The tecnology antitrust bull it's so stupit. Anyone remember any car campanie being suited because they used some car part from a specific manufactor and dind't used onother???
If a campany thinks some part or tecnologie is better for it's products why they can't use it???

Well, actually it's not. You see, the argument can be made that Dell colluded with Intel by accepting what amounts to bribes in order to stifle out the competition. At the time this was going on Intel's CPU's were not better than AMD's in any way, so AMD's would have been the obvious choice for anyone building a PC.

Knowing this was the case, but not wanting AMD to gain market share Intel used it's considerable cash reserves to entice companies away from using their rival's better product. This not only harmed AMD but also the consumer by fostering a view that Intel was still superior, otherwise why would Dell be using them etc.

As an analogy, say I had been the main manufacturer of bicycles for a long time and you started a company and made better bicycles for less money. Now what if I, seeing this, used my money to bribe retailers not to stock your bikes? Would that not amount to anti-competitive practices, harming both you and the consumer?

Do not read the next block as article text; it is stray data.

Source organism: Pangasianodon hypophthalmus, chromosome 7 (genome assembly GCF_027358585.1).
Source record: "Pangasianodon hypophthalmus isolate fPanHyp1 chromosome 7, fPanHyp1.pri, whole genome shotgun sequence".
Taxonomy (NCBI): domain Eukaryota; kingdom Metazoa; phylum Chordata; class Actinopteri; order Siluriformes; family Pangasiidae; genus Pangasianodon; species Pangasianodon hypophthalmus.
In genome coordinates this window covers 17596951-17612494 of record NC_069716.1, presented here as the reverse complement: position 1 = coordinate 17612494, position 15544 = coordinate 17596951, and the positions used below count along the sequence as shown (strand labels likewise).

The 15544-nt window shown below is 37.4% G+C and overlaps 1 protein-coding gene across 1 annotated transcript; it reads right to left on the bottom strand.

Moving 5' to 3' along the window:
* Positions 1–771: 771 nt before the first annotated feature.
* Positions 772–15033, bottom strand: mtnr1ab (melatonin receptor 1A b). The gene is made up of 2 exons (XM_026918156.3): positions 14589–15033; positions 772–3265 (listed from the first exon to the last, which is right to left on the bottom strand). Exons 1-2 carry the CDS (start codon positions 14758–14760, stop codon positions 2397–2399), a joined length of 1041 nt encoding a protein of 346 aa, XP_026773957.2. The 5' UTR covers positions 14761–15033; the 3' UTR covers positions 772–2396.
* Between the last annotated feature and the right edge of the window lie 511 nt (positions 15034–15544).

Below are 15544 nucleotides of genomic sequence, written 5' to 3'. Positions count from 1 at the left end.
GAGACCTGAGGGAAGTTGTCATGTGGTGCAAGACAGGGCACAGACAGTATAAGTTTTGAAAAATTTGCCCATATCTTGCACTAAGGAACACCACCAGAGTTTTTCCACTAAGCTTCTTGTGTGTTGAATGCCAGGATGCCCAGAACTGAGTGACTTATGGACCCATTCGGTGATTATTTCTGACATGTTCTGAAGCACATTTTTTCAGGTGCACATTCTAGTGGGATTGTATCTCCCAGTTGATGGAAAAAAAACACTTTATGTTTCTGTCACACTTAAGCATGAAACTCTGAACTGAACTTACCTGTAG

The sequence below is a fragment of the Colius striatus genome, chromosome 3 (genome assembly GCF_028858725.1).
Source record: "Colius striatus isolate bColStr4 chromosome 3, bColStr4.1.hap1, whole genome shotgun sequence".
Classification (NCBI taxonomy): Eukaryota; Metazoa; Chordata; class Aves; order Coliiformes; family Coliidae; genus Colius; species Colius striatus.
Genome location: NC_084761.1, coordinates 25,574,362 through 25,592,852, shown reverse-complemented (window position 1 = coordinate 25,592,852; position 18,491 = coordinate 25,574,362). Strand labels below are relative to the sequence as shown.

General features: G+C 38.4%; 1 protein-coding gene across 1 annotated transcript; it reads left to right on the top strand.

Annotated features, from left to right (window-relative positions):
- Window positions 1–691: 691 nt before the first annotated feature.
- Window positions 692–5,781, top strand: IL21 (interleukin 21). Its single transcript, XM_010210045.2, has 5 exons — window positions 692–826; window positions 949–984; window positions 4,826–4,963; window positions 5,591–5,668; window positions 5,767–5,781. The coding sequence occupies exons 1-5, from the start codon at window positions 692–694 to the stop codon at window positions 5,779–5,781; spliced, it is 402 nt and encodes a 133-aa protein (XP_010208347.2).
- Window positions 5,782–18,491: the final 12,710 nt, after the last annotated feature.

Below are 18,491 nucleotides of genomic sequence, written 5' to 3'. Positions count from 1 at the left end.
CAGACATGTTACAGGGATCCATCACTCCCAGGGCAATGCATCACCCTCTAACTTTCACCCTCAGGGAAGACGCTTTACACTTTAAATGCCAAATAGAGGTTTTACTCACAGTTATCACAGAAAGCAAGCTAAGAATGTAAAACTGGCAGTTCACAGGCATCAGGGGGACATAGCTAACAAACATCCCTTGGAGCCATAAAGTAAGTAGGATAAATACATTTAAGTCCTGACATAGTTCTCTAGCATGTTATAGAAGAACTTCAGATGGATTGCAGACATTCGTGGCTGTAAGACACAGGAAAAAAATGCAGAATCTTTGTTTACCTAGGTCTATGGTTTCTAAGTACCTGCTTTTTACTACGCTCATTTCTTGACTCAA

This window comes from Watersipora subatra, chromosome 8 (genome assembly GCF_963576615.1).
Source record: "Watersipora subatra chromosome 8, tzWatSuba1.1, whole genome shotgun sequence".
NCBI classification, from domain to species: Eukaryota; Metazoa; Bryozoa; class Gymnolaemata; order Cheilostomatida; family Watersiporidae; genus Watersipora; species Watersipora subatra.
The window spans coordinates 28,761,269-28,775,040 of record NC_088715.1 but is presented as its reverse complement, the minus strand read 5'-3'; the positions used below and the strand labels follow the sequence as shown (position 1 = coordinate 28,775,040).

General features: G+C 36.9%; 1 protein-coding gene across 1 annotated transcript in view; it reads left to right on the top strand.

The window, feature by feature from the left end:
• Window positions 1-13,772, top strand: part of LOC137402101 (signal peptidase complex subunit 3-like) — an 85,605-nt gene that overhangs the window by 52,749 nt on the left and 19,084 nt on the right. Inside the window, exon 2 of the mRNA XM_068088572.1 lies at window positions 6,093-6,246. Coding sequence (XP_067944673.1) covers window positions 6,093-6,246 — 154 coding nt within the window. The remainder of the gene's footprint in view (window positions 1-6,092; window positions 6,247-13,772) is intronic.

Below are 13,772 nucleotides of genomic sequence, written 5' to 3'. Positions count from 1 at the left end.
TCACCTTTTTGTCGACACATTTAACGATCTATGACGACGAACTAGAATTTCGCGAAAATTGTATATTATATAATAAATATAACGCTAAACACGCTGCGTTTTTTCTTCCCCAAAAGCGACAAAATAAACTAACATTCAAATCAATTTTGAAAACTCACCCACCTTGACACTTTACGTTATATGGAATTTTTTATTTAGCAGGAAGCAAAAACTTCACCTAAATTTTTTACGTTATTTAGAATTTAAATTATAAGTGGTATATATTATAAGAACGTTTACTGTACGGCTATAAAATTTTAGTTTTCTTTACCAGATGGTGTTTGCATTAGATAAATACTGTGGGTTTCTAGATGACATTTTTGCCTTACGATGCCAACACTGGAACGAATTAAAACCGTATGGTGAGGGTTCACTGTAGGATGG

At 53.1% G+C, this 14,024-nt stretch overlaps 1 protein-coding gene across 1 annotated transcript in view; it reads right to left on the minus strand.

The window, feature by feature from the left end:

I know the story, AMD already got money and tecnology from Intel and that was a good move from Intel to not pay an even bigger fine. Now if this is an anticompetitive practice (i know it is) look what Apple has been doing in recent years??
eddtox 15th June 2010, 12:39 Quote
Quote:
Originally Posted by blood69